She Went Through Menopause At 24. Now, She’s Raising Awareness Around IVF.

A still from Bustle's new YouTube series, Diagnosis Diaries, about going through infertility at a yo...

Health journalist Jordan Davidson was 24 years old when she learned that she was premenopausal. "I used to get my period every 20 days, which sucked," Davidson says in the latest episode of Bustle's YouTube series, Diagnosis Diaries. "Then it started coming later and later, and then it just stopped coming." Her doctor initially blamed stress, but Davidson insisted on having tests. The results revealed she was entering menopause decades early.

"It was pretty much a scene like you would expect in a medical drama," Davidson says. The doctor recommended that she find a fertility treatment clinic — and make an appointment the next week. It was at that point, Davidson says, that the severity of the situation hit her. "I started shaking."

Premature menopause, where your period stops before you're 40, occurs in up to 5% of menstruating people, according to the Office of Women's Health. Along with heart disease and osteoporosis, people who go through premature menopause are at risk for infertility. The National Infertility Association estimates that around one in eight couples have trouble getting pregnant, and 7.4% of women in the U.S. have received fertility services like IVF.

The next three years, Davidson says, were the worst of her life. She had experience with advocating for her own health; after experiencing serious pelvic pain from the age of 10, she was diagnosed with endometriosis at 12. "My early childhood, my teen years, my early twenties, it's pretty much just been doctors not believing me," she says.

The journey to understanding her diagnosis and getting support was rocky. "I saw someone who was considered a pioneer in restoring ovarian function, and during the appointment he turned to my boyfriend and said, 'You're a really good man for being with someone like her'." She eventually found a female doctor when she was 27, and says that's made all the difference.

But Davidson's still dealing with the cost of attempting pregnancy in "a very fertile world." "No one's throwing me an infertility party," she says. "No one's asking what's on my IVF registry."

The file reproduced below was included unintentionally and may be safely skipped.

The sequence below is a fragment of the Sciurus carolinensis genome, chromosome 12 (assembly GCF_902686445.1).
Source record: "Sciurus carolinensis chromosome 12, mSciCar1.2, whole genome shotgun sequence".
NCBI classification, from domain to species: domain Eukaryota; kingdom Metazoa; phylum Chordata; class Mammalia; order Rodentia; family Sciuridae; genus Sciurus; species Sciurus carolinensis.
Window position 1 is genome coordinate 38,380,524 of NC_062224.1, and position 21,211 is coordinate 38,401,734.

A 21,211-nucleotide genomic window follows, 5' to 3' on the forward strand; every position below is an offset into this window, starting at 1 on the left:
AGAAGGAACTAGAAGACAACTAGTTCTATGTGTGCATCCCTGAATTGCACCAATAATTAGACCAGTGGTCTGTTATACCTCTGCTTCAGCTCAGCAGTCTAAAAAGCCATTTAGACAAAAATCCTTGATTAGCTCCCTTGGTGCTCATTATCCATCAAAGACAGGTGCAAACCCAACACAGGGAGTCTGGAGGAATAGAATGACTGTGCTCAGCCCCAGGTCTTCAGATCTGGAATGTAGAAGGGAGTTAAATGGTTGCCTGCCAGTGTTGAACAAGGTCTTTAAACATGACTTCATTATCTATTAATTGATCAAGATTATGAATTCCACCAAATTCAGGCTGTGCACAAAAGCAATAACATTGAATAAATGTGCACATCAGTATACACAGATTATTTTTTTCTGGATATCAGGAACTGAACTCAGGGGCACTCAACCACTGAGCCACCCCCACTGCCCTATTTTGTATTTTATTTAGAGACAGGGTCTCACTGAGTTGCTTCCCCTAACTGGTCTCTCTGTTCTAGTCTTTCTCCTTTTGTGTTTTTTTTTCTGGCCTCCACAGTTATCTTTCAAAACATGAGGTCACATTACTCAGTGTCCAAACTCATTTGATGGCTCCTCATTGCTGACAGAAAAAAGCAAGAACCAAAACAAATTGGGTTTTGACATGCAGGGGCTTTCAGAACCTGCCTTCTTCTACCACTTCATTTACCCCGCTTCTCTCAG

IVF and other fertility treatments can be crushingly expensive — an average of $10,000 per IVF cycle, according to Penn Medicine. "If we put such a high price on pregnancy, then we're saying that only people who are wealthy deserve to become parents," she says.

Davidson has now done multiple unsuccessful rounds of intrauterine inseminations and IVF. "You don't even feel like a person after a while; it just kind of feels like you're on this assembly line," she says. After her second IVF cycle, she reached a breaking point, and decided to reveal what she was going through to the world. "I just tweeted the whole thing out, and I immediately felt better," she says. "I think telling people about my infertility, it feels more manageable now, because I'm not shouldering this giant weight."

She's also found comfort in the infertility community, where thousands of people share their own struggles to become parents. "They're all just so passionate about having their own children, and not being denied what other people have so easily," she says. "There are days where I think, why me?" But the community buoys her up.

For Davidson, infertility is like any other disease. Her diagnosis, and its aftermath, have made what is usually a joyous life milestone into a battle — but she's not about to stop fighting to have her own child. "That's really what it comes down to: feeling like this is your right."